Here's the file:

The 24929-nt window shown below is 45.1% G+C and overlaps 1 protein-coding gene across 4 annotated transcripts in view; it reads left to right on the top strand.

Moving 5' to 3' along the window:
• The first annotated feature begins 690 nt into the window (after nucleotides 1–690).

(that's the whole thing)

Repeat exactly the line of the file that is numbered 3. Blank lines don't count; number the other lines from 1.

• The first annotated feature begins 690 nt into the window (after nucleotides 1–690).